Fun tip: the trail head is on the left, just after the gate next to the parking lot. It was also under mega construction so a lot of it was fenced off.
(14 min drive to)
Soooo you can’t park at the trail head–you have to park on 64th street and walk up. If you’re lucky, you’ll get a spot near East Cholla Lane and you’ll have a 0.3 walk to the trail. If you’re Sheri and me, you’ll be .7 miles a way and you’ll have a mile walk to and from the trail head. On the plus side, there were quite a few Lime and Bird scooters laying around so you can use one if you’d like to take a scooter to your hike. Sheri kept suggesting Lyft, but ride sharing less than a mile to a 3 mile hike was beyond my capacity of acceptance.
Of the two urban hikes, this was my favorite. It was, what I thought at the time, a challenging hike. But I was young and naive then, and had no idea what challenging was.
Stay night in Tucson (2 hr drive)
Leave 6:00 a.m.
(26 min drive to)
Wasson Peak was a nice reprieve from the crowds and steepness of the day before. The peak is located in Saguaro National Park. When we went it was during the #TrumpShutDown and when we went to turn off to the trail head the road was closed.
Determined not to let Trump ruin our hiking, Sheri and I basically became Galileo and navigated ourselves to the Sendero Esperanza trail head. While it added on about another mile (rt), we were able to take this easy going, meandering trail to the peak which lulled us into a false sense of security that “maybe this challenge won’t be so bad after all!’
Pro tip: the drive to the next peak has… not a whole lot of eating options. Unless you want to stop at the one McDonalds on the way or have gas station Subway, you should probably bring your lunch.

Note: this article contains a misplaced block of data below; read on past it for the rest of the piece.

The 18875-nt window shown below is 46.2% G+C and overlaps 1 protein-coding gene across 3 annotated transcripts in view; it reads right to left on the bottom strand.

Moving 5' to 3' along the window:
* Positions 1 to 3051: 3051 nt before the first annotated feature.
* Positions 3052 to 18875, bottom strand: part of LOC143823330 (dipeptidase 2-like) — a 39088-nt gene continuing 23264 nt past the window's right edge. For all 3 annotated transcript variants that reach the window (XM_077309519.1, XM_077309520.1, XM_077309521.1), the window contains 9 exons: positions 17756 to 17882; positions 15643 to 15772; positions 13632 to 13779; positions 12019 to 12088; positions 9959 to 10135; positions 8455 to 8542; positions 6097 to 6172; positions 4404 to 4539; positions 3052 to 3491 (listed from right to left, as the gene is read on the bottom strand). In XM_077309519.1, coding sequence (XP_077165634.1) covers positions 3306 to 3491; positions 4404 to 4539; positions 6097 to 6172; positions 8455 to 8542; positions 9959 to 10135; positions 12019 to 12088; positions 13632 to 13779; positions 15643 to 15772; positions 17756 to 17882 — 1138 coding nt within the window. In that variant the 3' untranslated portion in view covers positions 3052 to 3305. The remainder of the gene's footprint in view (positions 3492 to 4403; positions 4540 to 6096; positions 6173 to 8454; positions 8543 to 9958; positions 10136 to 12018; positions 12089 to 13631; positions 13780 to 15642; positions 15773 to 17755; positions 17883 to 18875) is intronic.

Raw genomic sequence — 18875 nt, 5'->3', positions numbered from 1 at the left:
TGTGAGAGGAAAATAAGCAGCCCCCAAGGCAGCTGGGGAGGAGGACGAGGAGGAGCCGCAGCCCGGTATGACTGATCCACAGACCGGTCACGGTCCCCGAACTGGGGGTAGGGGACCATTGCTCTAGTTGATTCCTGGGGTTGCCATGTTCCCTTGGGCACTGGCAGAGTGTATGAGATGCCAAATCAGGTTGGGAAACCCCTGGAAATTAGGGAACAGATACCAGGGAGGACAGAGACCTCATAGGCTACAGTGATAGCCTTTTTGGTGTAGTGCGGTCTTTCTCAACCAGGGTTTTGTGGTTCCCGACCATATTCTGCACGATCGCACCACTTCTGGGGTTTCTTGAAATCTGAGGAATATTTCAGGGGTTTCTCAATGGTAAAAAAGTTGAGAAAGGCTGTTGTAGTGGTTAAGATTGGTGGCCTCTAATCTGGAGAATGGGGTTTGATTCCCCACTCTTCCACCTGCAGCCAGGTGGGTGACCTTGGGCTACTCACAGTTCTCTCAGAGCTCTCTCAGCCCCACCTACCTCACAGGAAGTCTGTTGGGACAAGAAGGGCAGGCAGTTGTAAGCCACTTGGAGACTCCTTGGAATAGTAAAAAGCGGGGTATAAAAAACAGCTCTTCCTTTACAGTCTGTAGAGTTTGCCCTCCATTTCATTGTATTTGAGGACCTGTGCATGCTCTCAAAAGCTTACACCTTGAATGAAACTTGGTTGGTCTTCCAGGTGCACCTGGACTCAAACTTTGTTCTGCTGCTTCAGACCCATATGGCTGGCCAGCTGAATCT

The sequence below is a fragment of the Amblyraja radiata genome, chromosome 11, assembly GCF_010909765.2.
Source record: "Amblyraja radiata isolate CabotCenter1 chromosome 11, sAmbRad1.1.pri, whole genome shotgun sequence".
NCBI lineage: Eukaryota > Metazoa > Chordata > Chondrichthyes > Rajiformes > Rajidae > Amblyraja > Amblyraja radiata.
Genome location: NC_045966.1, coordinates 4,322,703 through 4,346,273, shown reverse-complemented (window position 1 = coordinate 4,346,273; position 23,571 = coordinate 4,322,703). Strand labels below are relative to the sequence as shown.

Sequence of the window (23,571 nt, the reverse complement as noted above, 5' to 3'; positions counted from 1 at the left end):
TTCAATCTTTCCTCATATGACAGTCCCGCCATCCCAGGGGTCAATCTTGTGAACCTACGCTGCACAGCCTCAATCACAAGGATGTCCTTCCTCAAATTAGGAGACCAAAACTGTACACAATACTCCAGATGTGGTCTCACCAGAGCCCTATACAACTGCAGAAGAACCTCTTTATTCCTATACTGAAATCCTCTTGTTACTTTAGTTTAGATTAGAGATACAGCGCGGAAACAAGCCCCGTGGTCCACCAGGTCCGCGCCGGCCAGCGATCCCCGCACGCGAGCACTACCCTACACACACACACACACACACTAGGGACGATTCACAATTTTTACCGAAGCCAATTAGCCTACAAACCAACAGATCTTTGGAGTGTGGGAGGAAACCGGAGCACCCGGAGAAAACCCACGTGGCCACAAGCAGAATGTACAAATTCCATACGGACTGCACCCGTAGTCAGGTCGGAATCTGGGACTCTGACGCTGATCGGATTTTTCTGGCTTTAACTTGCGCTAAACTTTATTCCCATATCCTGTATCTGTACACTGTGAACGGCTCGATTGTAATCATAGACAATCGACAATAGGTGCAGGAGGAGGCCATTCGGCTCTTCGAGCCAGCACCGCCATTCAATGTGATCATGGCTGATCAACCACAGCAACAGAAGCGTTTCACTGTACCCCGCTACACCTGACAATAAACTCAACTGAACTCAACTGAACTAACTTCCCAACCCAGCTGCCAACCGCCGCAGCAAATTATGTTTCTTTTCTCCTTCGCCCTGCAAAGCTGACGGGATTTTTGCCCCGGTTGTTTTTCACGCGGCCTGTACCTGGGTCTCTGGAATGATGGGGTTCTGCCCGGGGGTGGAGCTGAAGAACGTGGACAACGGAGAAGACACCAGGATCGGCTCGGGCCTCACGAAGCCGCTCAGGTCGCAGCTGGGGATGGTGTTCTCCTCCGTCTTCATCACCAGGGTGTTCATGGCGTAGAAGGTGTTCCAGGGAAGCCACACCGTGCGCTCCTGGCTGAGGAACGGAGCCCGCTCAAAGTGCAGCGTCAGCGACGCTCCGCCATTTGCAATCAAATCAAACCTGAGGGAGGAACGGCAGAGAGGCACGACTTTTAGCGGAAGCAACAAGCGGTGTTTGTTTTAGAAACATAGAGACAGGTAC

(1 hr 21 min drive to)
Imma be straight up with you when I say I’m not sure how this is a hike sanctioned by a state park. This is the most cuckoo bananas hike I’ve ever been on and I hiked Cactus to Clouds which is supreme cuckoo bananas. Sheri accompanied me about half way up before she tapped out due to height-a-phobia, so I completed it by myself.
She was the smart one here.
This hike involves vertical climbs where you cling to cables and regret every decision that you made that led to that moment in time. I felt like I was at the climbing gym but I didn’t have a harness or mats to save me from my inevitable plummet down the side of a cliff. This video does not really do it justice.
This was just one of the very many obstacles I had to climb solo. The only people nearby was the weird family that was ahead of me that gave me the creeps, and I was gonna be super bummed if they were the ones that found my body.
Once I made it up, I sat for a good 20 minutes knowing that the way down was going to be 1,000 times more terrifying than the way up. After a few deep breaths, I stood on my wobbly legs to make my way down. As I left the sanctity of the only flat part of that trail, was confronted by a family that had three women in BONNETS AND DRESSES huffing and puffing on their way up who looked at me as if to say “Suck it up, pant lady.”
I somehow made it down the trail without dying.
Pro tip: While I’d brought gloves, they were the thin kind you’d wear hiking in marginally cold weather. I highly recommend wearing work gloves as mine kept slipping down the cables I was desperately gripping to avoid my death.